Low-Cost Index Funds: Management’s “Absentee” Best Friend?
John’s discussed a couple of times about efforts by large institutional investors to avert a gathering storm of criticism. Maybe they can add this research to their fodder – it says that index funds are 12.5% more likely than “active” funds to vote with management’s recommendations when they differ from ISS, with that percentage being even higher for funds with low expense ratios (presumably, because they have fewer resources to spend on monitoring).
The research acknowledges that funds could be voting with management and still monitoring to ensure corporate governance – by either selling their shares, or by engaging with the company and then supporting pre-negotiated proposals. Sales are rare, as you’d expect from an index fund. But here’s the surprising part: in a complete departure from all anecdotal evidence and company complaints about the outsized influence of institutional investors, the researchers conclude that there’s no evidence of engagement. Zero!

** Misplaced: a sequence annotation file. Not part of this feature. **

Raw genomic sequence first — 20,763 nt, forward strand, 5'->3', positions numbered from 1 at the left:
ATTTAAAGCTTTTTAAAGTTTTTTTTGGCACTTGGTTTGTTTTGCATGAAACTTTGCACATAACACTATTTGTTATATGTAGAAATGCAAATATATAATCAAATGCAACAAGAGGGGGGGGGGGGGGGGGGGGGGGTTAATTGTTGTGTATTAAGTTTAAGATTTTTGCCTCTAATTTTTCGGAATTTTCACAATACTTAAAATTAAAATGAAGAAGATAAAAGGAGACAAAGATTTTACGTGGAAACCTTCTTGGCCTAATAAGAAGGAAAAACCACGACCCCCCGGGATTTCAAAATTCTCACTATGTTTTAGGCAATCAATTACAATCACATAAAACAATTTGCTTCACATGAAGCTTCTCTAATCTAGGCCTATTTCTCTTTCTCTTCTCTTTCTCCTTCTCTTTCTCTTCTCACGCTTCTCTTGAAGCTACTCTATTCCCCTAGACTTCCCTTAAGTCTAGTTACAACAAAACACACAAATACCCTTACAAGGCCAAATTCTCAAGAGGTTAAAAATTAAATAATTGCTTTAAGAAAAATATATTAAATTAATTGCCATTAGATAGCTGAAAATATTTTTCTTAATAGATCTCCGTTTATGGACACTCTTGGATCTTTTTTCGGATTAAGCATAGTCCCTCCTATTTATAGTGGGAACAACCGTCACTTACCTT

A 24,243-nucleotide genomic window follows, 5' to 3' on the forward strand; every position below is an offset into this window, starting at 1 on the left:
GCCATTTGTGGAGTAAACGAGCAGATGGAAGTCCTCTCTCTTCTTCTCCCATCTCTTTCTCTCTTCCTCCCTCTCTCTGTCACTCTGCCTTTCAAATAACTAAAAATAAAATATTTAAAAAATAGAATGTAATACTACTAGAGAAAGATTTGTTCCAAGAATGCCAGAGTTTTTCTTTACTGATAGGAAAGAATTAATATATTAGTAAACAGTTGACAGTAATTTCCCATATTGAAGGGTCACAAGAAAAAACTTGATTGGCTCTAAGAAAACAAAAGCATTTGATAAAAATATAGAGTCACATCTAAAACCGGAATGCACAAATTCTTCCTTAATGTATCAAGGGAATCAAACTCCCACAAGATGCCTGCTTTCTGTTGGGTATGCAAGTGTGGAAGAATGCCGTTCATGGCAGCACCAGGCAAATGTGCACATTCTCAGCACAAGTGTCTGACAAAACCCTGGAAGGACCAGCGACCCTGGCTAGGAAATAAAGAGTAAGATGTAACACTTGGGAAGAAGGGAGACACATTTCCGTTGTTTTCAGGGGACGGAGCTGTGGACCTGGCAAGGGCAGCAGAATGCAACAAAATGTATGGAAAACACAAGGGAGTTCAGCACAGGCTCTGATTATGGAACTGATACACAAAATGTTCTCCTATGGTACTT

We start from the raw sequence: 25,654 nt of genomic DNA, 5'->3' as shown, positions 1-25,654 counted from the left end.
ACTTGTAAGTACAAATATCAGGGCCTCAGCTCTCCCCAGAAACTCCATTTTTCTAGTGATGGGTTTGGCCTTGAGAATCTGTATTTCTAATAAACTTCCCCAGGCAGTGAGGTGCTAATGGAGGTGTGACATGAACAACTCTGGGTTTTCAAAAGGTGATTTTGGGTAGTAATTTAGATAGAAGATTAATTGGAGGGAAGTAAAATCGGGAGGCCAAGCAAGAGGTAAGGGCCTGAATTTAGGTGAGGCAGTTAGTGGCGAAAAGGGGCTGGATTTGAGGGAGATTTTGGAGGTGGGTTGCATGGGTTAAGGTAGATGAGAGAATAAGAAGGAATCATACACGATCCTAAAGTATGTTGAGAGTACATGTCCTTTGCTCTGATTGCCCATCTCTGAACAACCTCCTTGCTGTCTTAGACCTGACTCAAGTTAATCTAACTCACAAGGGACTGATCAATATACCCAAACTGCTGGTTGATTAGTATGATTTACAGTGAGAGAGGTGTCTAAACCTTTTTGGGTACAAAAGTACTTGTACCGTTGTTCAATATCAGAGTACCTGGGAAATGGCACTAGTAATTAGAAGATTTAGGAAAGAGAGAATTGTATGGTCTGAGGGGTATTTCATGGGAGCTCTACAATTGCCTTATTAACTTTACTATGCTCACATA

If they’re right, maybe companies really can rest easy about the prediction that the “Big 3” will control 40% of the S&P 500 within the next 20 years. In my opinion, though, they’ve reached that conclusion based on a flawed understanding of Schedule 13D filing requirements and the shareholder proposal & engagement process. Specifically:
– They ignore the fact that engagement on executive compensation, social issues and corporate governance doesn’t disqualify a shareholder from filing a Schedule 13G
– They assume that there’s no engagement in the absence of a fund submitting its own proposal or voting against the company in a proxy contest
-Liz Dunshee, TheCorporateCounsel.net August 27, 2019
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